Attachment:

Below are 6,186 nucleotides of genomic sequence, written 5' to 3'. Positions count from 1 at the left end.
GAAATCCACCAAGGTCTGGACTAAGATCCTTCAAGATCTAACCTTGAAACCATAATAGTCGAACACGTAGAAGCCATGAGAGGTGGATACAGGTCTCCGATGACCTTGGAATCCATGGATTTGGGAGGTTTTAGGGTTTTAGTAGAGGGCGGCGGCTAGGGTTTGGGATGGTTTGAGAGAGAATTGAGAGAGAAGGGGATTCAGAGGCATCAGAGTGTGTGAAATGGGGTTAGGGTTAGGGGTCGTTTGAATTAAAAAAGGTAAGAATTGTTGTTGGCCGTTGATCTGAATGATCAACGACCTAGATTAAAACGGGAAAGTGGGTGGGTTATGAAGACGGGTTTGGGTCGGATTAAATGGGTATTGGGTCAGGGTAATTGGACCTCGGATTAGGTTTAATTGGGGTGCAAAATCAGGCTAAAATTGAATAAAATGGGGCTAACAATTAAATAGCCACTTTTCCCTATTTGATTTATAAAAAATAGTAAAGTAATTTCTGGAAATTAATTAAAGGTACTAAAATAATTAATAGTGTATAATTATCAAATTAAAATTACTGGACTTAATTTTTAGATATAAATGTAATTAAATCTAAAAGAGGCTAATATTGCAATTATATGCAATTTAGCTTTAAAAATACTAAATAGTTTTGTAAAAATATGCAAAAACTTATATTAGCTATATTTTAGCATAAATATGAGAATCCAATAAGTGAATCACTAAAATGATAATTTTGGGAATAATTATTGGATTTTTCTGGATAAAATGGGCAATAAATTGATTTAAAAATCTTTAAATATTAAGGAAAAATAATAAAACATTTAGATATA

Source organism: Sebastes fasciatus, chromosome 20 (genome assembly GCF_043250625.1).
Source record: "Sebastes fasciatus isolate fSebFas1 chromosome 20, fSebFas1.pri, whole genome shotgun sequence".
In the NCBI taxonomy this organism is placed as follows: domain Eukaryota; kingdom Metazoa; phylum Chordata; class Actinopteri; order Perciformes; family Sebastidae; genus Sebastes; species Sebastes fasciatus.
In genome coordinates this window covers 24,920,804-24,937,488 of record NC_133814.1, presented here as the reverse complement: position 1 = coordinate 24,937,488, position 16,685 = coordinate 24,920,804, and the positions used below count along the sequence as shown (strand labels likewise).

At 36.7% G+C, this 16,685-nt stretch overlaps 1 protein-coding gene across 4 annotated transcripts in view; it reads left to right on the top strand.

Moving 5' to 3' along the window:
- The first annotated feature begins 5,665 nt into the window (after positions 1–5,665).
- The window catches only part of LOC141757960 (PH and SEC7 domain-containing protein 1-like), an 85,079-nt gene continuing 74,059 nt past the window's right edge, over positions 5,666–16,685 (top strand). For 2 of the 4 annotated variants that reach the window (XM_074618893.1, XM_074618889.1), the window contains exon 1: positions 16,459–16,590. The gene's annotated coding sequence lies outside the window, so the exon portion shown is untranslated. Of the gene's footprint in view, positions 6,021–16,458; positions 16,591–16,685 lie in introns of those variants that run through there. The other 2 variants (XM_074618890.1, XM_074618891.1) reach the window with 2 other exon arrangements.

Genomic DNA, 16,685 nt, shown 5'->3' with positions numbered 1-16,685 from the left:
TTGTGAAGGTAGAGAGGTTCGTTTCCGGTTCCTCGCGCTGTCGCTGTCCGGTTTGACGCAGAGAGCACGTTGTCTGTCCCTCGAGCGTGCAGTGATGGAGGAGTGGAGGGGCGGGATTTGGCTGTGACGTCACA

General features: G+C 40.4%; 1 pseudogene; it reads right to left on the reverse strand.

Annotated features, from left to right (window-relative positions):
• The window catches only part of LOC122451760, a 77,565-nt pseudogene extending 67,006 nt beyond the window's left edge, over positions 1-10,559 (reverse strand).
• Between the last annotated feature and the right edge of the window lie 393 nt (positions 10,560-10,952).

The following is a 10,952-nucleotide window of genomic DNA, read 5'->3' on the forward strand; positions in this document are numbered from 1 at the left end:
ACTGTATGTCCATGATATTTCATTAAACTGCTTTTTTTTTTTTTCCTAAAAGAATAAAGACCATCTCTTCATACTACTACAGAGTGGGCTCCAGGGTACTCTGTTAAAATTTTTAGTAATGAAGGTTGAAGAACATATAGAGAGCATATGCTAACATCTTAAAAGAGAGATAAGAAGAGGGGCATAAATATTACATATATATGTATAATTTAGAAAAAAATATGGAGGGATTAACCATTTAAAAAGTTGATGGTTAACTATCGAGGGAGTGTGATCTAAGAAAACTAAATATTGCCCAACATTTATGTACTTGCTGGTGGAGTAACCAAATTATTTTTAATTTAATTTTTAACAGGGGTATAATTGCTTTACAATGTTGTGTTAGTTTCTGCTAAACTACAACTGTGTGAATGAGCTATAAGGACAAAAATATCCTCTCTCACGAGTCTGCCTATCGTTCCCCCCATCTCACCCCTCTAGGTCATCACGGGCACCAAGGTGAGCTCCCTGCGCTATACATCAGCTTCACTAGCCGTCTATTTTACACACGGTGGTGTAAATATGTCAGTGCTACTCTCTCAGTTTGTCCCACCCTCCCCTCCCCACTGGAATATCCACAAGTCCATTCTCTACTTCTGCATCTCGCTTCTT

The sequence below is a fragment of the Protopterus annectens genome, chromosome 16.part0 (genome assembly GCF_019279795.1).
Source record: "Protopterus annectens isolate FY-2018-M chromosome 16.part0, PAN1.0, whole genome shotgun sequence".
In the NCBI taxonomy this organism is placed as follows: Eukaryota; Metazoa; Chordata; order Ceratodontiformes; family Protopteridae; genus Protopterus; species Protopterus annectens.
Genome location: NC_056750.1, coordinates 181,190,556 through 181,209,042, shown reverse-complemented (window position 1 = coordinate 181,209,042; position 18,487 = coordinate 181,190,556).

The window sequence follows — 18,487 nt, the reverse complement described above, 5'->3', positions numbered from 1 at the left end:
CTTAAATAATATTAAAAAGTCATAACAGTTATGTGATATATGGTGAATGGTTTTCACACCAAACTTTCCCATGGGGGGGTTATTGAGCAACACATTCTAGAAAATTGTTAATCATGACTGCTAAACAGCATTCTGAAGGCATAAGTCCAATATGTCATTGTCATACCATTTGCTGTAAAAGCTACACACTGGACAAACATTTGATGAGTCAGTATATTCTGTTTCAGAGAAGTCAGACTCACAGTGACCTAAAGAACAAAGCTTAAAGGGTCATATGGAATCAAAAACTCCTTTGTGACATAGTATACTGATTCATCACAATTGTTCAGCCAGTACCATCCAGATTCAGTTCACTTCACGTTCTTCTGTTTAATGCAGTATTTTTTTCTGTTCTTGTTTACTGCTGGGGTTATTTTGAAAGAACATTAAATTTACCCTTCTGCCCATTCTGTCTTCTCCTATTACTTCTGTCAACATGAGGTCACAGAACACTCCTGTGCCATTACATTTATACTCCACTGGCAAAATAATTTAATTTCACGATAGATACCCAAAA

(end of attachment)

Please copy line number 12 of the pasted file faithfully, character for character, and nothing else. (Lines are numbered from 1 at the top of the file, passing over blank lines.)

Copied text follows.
TTGTGAAGGTAGAGAGGTTCGTTTCCGGTTCCTCGCGCTGTCGCTGTCCGGTTTGACGCAGAGAGCACGTTGTCTGTCCCTCGAGCGTGCAGTGATGGAGGAGTGGAGGGGCGGGATTTGGCTGTGACGTCACA